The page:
I also recommend that you use my hybrid approach to the double boiler and only place the bowl on top of the water when it is off the heating element. This will help to prevent overheating, which can cause the chocolate to seize.
I also recommend that you add a bit of room temperature cream to the bowl with the chocolate, as this seems to help the melting process.
2. You might not have given your ganache ample time to cool prior to adding it to the whipped cream. If hot chocolate comes in contact with cold cream, it will cause the chocolate to seize. Be sure to allow your ganache to cool completely before proceeding with the recipe.
I suggest you use the very best quality of couverture dark or semi-sweet chocolate that you can find. Look for an ingredient label that boasts cocoa mass/cocoa solids/cocoa liquor as the first ingredient.
Avoid chocolate that uses vegetable oil – good quality chocolate will use cocoa butter as the fat. I also suggest avoiding chocolate that has any preservatives or artificial ingredients added.
In terms of percentages, I suggest you use chocolate that is palatable to you. 80% or higher is considered bittersweet and is a bit too sharp for my taste. I prefer making my mousse with dark or semi-sweet chocolate in the 50-70% range. My dark chocolate was in the 60% range.
My preferred method of melting chocolate is a double boiler. Of course you can make the ganache in a microwave, but melting chocolate in a double boiler ensures that the chocolate is melted evenly and does not get burnt or grainy. In a microwave chances of the chocolate, burning is high.
You should also avoid allowing the bowl of the double boiler to touch the hot water – exposure to extreme temperature can also cause the chocolate to seize.
Finally, avoid allowing any water to come into contact with the chocolate as it melts. Ensure that your work surface and equipment like chopping board, knife or food process and bowls are dry and do not contain any water or moisture.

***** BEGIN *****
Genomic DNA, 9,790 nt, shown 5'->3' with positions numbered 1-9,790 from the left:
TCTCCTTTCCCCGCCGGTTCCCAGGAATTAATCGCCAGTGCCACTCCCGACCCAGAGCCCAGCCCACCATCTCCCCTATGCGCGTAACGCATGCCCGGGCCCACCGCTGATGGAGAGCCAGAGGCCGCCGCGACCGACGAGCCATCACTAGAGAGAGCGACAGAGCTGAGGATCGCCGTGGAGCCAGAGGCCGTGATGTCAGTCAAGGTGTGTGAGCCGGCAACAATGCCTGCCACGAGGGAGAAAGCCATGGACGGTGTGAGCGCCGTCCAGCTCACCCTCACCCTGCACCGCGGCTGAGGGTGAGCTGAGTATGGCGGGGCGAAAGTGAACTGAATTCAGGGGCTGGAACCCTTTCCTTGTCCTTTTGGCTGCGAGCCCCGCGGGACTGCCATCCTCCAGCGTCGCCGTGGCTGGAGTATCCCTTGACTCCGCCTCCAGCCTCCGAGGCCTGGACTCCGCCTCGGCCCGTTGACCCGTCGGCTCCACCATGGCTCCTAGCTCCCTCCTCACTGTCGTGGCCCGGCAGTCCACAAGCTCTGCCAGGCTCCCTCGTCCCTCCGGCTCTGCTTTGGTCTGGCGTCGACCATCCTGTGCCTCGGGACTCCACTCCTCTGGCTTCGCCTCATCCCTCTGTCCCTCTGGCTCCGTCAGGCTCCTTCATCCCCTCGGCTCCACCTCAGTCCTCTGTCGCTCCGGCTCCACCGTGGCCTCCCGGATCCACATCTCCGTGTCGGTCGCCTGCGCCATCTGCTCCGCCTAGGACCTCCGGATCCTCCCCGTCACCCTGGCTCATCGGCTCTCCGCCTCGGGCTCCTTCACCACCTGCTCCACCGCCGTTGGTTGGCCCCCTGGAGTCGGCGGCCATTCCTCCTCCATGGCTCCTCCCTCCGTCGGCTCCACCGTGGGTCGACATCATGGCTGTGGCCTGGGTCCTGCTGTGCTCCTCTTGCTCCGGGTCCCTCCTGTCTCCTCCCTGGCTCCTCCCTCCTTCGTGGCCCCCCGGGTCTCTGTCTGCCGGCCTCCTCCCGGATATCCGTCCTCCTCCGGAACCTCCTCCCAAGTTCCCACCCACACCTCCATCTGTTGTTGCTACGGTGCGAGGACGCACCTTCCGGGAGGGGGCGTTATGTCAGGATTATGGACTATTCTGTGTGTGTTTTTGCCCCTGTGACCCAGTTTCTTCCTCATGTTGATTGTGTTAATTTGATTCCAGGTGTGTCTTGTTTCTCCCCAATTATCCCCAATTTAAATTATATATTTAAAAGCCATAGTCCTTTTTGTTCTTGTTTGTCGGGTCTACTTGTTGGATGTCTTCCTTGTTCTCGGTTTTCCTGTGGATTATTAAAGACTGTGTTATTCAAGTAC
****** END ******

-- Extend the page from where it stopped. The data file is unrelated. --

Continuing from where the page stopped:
While I love the flavor of simple chocolate mousse, you can add orange extract or lemon zest for citrus flavours. You can also add a touch of vanilla extract, almond extract or peppermint extract to the whipped cream for more flavor options.
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Eggless Chocolate Mousse
- 1 cup finely chopped dark chocolate or semi sweet chocolate – 140 grams, at room temperature
- ¼ cup light cream with 25 to 30% fat or whipping or heavy cream, at room temperature
- 1 light pinch salt
- 1 teaspoon instant coffee – optional
- 1 tablespoon Butter – softened
For whipping cream
- ½ cup light cream with 25 to 30% fat or whipping or heavy cream, cold or chilled
- 2 tablespoons raw sugar or white granulated sugar, add as required
- 1 teaspoon vanilla extract
- 3 to 4 berries like strawberry or cherries or raspberries, fresh or frozen
- 2 to 3 mint sprigs – optional
- 1 to 2 tablespoons chocolate shavings or grated chocolate
- ¾ to 1 cup whipped cream – optional
- Finely chop chocolate or process in a food processor.
- If chopping, then use a sturdy chef’s knife to finely chop to small chocolate chunks or a semi-coarse ground texture.
- Keep in mind that if the chocolate pieces are uneven the melting will be uneven and can lead to the mixture being seized.
- You want all the chocolate pieces to melt almost at the same time. Moreover finely chopped chocolate will melt faster than large chunks.